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Costly Worship
Genesis 8:20-22
February 21, 2016
Today as we study in Genesis 8 we return to a familiar theme in the Bible: the
worship of God. Humans instinctively worship because we are hardwired to
worship. As we go to get a coffee, please talk with someone else about what you
think it means to be “hardwired to worship.”
If it isn’t God… it will be something else or someone else or even ourselves that is
worshiped. This is one of the reasons why there are repeated warnings given in
the Bible to be careful… to worship God alone.
There is another reason given as to why we are to be careful when it comes to
“who” we worship. We become like whatever it is we worship.
2 Kings 17:15: They followed worthless idols and themselves became worthless.
Worship what is worthless… and a person will become worthless.
Worship what is worthy and a person will become…
This is why, when we gather on Sundays, it is with great intentionality that we
focus on our God and Savior. We need to remember him; to see him; to hear him.
It is why our call to worship, our prayers and our opening songs declare who God
is and what he has done.
It is also why we sing our response songs at the end; waiting until we’ve
acknowledged who God is and interacted with him through his Word. Then we are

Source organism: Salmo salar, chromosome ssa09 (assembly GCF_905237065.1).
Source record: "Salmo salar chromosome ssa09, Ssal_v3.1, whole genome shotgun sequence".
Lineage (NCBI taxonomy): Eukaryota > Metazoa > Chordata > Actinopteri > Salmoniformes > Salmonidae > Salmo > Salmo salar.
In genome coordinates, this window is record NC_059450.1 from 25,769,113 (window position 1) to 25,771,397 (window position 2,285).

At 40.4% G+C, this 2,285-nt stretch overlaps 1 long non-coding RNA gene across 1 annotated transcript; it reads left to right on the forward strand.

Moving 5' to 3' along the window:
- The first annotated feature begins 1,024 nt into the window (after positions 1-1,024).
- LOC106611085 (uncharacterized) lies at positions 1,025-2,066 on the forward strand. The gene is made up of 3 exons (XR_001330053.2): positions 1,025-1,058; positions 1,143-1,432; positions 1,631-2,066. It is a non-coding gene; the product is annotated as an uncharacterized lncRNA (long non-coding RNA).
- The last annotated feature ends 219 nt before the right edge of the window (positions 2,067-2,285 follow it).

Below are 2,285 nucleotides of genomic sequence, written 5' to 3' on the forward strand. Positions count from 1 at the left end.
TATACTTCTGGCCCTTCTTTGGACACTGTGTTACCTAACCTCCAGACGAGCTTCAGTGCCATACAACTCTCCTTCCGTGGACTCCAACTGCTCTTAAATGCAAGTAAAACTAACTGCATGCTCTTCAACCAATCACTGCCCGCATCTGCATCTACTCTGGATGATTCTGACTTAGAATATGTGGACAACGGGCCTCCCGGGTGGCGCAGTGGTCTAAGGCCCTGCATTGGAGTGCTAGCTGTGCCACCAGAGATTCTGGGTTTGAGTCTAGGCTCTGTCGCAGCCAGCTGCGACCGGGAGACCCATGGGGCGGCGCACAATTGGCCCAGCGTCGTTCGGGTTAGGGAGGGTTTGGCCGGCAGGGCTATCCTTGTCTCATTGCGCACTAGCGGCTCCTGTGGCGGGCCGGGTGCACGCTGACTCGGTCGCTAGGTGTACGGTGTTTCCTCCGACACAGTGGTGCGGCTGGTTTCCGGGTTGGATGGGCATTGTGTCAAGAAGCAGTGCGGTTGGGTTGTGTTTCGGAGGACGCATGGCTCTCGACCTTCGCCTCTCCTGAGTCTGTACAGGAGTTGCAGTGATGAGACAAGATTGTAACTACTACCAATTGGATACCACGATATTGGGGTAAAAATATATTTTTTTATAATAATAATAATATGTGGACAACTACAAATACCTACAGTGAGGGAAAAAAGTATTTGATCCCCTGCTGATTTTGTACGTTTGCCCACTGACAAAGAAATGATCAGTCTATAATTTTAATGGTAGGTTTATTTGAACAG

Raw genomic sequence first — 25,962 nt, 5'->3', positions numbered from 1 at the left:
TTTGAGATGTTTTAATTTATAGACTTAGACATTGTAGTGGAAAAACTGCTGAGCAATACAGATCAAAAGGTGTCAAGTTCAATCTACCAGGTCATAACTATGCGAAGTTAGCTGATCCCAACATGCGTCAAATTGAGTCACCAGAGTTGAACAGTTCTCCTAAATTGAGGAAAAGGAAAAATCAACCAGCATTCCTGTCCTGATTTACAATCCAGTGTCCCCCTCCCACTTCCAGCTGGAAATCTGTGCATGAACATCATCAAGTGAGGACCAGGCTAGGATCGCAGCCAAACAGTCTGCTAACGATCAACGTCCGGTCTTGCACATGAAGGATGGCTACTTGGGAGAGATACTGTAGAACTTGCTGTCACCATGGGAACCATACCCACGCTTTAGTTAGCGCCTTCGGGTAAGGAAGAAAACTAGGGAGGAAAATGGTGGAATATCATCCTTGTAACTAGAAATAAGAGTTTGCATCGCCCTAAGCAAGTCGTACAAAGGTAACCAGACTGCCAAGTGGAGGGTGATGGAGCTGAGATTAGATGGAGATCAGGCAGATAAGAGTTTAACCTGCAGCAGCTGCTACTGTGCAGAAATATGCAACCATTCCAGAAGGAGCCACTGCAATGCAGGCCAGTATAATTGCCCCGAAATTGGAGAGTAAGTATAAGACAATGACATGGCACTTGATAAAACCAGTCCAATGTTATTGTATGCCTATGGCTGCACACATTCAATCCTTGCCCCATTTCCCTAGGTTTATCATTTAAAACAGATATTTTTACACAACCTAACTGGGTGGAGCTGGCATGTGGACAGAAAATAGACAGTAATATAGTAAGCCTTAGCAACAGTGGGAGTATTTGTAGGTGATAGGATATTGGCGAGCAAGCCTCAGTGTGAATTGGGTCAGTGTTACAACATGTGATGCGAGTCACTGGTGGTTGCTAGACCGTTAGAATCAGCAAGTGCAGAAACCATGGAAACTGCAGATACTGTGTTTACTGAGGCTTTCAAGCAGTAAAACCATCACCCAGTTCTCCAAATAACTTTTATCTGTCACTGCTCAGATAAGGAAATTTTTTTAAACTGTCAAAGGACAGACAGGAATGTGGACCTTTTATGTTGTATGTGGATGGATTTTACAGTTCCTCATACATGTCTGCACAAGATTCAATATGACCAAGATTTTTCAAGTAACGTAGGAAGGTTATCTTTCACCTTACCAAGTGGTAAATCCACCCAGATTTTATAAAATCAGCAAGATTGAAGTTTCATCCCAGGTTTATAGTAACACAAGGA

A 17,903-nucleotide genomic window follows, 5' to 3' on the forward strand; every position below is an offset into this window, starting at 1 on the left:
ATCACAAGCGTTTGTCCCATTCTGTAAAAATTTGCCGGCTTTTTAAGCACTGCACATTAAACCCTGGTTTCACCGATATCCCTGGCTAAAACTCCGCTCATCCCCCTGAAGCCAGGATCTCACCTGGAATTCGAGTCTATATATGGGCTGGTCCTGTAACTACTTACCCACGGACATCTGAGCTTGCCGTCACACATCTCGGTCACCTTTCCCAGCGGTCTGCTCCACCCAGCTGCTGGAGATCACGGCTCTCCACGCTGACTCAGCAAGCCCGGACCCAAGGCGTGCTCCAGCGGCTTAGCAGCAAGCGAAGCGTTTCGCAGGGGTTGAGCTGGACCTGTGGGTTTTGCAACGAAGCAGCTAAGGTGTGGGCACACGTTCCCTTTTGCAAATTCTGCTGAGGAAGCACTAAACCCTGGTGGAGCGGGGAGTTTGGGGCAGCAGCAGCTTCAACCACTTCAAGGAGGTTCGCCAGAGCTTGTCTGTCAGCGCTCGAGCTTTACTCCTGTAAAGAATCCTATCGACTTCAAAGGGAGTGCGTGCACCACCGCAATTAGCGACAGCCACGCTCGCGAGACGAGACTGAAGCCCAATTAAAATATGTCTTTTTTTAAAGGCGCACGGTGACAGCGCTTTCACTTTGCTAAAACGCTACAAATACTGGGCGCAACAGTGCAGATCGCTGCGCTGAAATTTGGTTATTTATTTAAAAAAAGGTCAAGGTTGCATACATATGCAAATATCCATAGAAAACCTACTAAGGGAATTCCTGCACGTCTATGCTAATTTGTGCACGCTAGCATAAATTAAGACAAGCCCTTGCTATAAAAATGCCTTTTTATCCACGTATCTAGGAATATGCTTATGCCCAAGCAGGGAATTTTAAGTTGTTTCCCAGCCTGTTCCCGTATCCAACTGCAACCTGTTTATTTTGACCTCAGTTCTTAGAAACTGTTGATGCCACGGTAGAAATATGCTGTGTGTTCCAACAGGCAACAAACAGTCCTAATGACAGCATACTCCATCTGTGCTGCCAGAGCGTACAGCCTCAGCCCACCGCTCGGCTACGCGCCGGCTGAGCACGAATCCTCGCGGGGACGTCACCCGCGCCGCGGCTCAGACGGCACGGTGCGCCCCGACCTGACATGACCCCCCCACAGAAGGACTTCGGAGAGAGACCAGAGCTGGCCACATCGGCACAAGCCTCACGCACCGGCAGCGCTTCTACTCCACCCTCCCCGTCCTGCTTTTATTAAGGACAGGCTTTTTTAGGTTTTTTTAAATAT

in a place and are ready to respond to him. Otherwise we can so easily shift the
focus of our worship off of God and on to us, or what we want God to do for us, or
what will give us a warm and fuzzy feeling.
After a year in the ark, the first thing that Noah did after stepping out onto dry
ground was to worship God.
Read Genesis 8:20-22.
In the book of Genesis God repeatedly made himself known through what he had
done. But I remind you there is another way God revealed himself.
Through his names!
Two have been used in the first eight chapters.
ELOHIM is in the plural form. This name reveals God to be the Creator, the Ruler
who is "mighty, strong, prominent."
YWHW is translated LORD and is written in our English Bibles with capital letters
in order to distinguish it from Adonai, which is also translated “Lord.”
With this name God reveals himself to be present, accessible, and near to those
who call on Him.